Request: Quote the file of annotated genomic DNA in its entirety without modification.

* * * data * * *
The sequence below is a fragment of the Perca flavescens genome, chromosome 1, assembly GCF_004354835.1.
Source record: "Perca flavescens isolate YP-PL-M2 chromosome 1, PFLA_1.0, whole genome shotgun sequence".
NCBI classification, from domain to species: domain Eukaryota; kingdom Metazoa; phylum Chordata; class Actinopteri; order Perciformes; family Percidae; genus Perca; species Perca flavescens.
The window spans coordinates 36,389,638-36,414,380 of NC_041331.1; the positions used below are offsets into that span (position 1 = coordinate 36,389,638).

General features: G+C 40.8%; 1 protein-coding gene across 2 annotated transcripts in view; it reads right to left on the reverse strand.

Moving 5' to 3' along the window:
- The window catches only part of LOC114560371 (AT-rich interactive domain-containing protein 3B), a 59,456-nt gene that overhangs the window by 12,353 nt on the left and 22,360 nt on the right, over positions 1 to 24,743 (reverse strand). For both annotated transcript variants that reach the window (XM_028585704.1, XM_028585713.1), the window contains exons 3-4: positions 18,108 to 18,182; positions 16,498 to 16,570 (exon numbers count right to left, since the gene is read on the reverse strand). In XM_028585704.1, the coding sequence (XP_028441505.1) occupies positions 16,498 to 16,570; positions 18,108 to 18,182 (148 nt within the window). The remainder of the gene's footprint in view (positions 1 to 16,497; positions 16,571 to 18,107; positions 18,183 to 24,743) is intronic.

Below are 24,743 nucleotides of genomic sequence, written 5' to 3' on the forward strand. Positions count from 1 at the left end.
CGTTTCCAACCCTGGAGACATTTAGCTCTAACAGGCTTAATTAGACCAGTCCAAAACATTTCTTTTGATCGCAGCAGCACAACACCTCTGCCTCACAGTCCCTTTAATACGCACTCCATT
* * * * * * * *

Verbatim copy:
The sequence below is a fragment of the Perca flavescens genome, chromosome 1, assembly GCF_004354835.1.
Source record: "Perca flavescens isolate YP-PL-M2 chromosome 1, PFLA_1.0, whole genome shotgun sequence".
NCBI classification, from domain to species: domain Eukaryota; kingdom Metazoa; phylum Chordata; class Actinopteri; order Perciformes; family Percidae; genus Perca; species Perca flavescens.
The window spans coordinates 36,389,638-36,414,380 of NC_041331.1; the positions used below are offsets into that span (position 1 = coordinate 36,389,638).

General features: G+C 40.8%; 1 protein-coding gene across 2 annotated transcripts in view; it reads right to left on the reverse strand.

Moving 5' to 3' along the window:
- The window catches only part of LOC114560371 (AT-rich interactive domain-containing protein 3B), a 59,456-nt gene that overhangs the window by 12,353 nt on the left and 22,360 nt on the right, over positions 1 to 24,743 (reverse strand). For both annotated transcript variants that reach the window (XM_028585704.1, XM_028585713.1), the window contains exons 3-4: positions 18,108 to 18,182; positions 16,498 to 16,570 (exon numbers count right to left, since the gene is read on the reverse strand). In XM_028585704.1, the coding sequence (XP_028441505.1) occupies positions 16,498 to 16,570; positions 18,108 to 18,182 (148 nt within the window). The remainder of the gene's footprint in view (positions 1 to 16,497; positions 16,571 to 18,107; positions 18,183 to 24,743) is intronic.

Below are 24,743 nucleotides of genomic sequence, written 5' to 3' on the forward strand. Positions count from 1 at the left end.
CGTTTCCAACCCTGGAGACATTTAGCTCTAACAGGCTTAATTAGACCAGTCCAAAACATTTCTTTTGATCGCAGCAGCACAACACCTCTGCCTCACAGTCCCTTTAATACGCACTCCATT